"Maldoror (Les Chants de Maldoror)" is a poetic novel that explores the dark and surreal world of the protagonist, Maldoror, a figure of absolute evil who rejects God and conventional morality, often expressing a violent hatred towards humanity. The book is composed of six cantos filled with bizarre and often shocking imagery, which depict Maldoror's experiences in a world that he perceives as chaotic and indifferent. The novel is known for its vivid and often disturbing exploration of the human condition and its subversion of traditional literary norms.

    The 805th Greatest Book of All Time
  • Les Misérables by Victor Hugo

    Set in early 19th-century France, the narrative follows the lives and interactions of several characters, particularly the struggles of ex-convict Jean Valjean and his journey towards redemption. The story touches upon the nature of law and grace, and elaborates upon the history of France, architecture of Paris, politics, moral philosophy, antimonarchism, justice, religion, and the types and nature of romantic and familial love. It is known for its vivid and relatable characters, and its exploration of societal and moral issues.

    The 43rd Greatest Book of All Time
  • Alice's Adventures in Wonderland by Lewis Carroll

    This novel follows the story of a young girl named Alice who falls down a rabbit hole into a fantastical world full of peculiar creatures and bizarre experiences. As she navigates through this strange land, she encounters a series of nonsensical events, including a tea party with a Mad Hatter, a pool of tears, and a trial over stolen tarts. The book is renowned for its playful use of language, logic, and its exploration of the boundaries of reality.

    The 22nd Greatest Book of All Time
  • The Complete Writings of Alfred de Musset by Alfred de Musset

    This comprehensive collection encompasses the entire body of work by a renowned French dramatist, poet, and novelist. The book includes his most famous plays, lyrical poetry, and novels, all of which are characterized by romantic themes and a deep exploration of human emotions. His writings, often autobiographical, offer a vivid portrayal of the 19th century French society, its morals, and its decadence. The author's keen observations, wit, and mastery of language make his works enduring classics of French literature.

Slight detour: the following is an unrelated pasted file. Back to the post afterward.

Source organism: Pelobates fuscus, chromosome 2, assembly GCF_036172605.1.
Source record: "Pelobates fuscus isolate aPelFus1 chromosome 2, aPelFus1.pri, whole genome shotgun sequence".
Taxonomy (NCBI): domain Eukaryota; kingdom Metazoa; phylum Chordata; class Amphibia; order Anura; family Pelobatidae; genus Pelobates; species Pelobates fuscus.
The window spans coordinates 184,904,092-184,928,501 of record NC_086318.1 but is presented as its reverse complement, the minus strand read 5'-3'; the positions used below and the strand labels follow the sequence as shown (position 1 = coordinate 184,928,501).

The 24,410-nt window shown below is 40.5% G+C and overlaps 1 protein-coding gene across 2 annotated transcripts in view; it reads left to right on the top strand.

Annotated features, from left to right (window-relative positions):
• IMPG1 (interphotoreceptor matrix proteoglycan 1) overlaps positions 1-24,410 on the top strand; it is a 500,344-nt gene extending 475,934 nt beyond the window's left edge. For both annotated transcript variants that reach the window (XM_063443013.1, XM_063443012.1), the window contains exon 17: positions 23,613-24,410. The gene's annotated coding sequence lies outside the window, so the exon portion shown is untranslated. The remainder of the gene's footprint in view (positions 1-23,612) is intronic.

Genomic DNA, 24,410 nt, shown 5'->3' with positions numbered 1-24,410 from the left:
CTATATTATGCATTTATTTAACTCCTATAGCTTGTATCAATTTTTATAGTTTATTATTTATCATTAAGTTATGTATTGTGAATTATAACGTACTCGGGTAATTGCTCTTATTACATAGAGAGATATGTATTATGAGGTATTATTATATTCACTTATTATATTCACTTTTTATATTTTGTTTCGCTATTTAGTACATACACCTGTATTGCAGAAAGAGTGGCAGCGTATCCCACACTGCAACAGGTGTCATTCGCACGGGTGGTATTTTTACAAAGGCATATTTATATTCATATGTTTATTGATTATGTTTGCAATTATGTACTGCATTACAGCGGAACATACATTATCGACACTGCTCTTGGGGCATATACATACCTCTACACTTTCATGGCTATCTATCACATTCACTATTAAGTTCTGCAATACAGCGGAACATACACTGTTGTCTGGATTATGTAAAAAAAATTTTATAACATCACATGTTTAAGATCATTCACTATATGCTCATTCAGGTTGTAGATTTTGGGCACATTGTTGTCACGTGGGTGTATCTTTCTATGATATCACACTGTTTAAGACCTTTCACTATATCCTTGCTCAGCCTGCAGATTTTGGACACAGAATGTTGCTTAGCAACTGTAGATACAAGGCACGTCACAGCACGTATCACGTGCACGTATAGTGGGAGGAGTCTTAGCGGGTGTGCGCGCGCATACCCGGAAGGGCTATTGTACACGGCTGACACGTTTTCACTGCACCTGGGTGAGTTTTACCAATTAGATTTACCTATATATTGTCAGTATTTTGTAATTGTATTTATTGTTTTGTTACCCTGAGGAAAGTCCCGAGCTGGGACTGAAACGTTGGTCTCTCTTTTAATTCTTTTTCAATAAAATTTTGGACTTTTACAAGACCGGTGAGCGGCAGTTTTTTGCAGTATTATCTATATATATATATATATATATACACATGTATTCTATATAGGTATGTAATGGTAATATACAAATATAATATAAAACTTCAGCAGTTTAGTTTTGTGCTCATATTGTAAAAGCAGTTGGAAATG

The 2742nd Greatest Book of All Time
  • The Journal of Jules Renard by Jules Renard

    "The Journal of Jules Renard" is a collection of the author's personal thoughts, observations, and reflections recorded over a period of almost 30 years. The entries range from the author's insights into human nature, his commentary on social and political issues of his time, his struggles with writing and creativity, and his personal life. The journal is celebrated for its sharp wit, keen observation, and profound insight into the human condition, making it a timeless classic in literature.

    The 1613th Greatest Book of All Time
  • The Iliad by Homer

    This epic poem focuses on the final weeks of the Trojan War, a conflict between the city of Troy and the Greek city-states. The story explores themes of war, honor, wrath, and divine intervention, with a particular focus on the Greek hero Achilles, whose anger and refusal to fight have devastating consequences. The narrative also delves into the lives of the gods, their relationships with humans, and their influence on the course of events.

    The 36th Greatest Book of All Time
  • The Idiot by Fyodor Dostoevsky

    The book follows the story of a kind-hearted and naive protagonist who returns to Russia from a Swiss sanatorium, where he was treated for a severe epileptic condition. Despite his pure intentions, he gets entangled in a web of love, greed, and manipulation, leading to tragic consequences. The novel explores themes of innocence, love, sacrifice, and societal expectations, offering a profound critique of Russian society during the 19th century.